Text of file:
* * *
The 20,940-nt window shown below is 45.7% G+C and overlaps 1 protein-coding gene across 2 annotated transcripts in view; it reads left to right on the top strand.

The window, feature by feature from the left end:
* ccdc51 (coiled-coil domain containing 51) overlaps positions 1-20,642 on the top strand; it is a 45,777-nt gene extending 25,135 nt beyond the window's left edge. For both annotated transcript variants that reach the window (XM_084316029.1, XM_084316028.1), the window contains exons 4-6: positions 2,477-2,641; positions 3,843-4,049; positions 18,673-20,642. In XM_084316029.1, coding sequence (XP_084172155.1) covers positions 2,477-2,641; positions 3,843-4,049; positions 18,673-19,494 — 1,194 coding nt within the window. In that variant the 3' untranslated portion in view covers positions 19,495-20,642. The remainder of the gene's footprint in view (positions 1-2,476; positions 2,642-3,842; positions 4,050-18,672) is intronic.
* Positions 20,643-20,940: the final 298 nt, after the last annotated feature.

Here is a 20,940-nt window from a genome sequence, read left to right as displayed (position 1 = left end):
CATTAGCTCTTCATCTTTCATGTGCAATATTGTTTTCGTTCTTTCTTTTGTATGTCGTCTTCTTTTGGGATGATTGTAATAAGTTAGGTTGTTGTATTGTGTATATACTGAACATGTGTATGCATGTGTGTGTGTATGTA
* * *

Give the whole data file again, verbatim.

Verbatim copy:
The 20,940-nt window shown below is 45.7% G+C and overlaps 1 protein-coding gene across 2 annotated transcripts in view; it reads left to right on the top strand.

The window, feature by feature from the left end:
* ccdc51 (coiled-coil domain containing 51) overlaps positions 1-20,642 on the top strand; it is a 45,777-nt gene extending 25,135 nt beyond the window's left edge. For both annotated transcript variants that reach the window (XM_084316029.1, XM_084316028.1), the window contains exons 4-6: positions 2,477-2,641; positions 3,843-4,049; positions 18,673-20,642. In XM_084316029.1, coding sequence (XP_084172155.1) covers positions 2,477-2,641; positions 3,843-4,049; positions 18,673-19,494 — 1,194 coding nt within the window. In that variant the 3' untranslated portion in view covers positions 19,495-20,642. The remainder of the gene's footprint in view (positions 1-2,476; positions 2,642-3,842; positions 4,050-18,672) is intronic.
* Positions 20,643-20,940: the final 298 nt, after the last annotated feature.

Here is a 20,940-nt window from a genome sequence, read left to right as displayed (position 1 = left end):
CATTAGCTCTTCATCTTTCATGTGCAATATTGTTTTCGTTCTTTCTTTTGTATGTCGTCTTCTTTTGGGATGATTGTAATAAGTTAGGTTGTTGTATTGTGTATATACTGAACATGTGTATGCATGTGTGTGTGTATGTA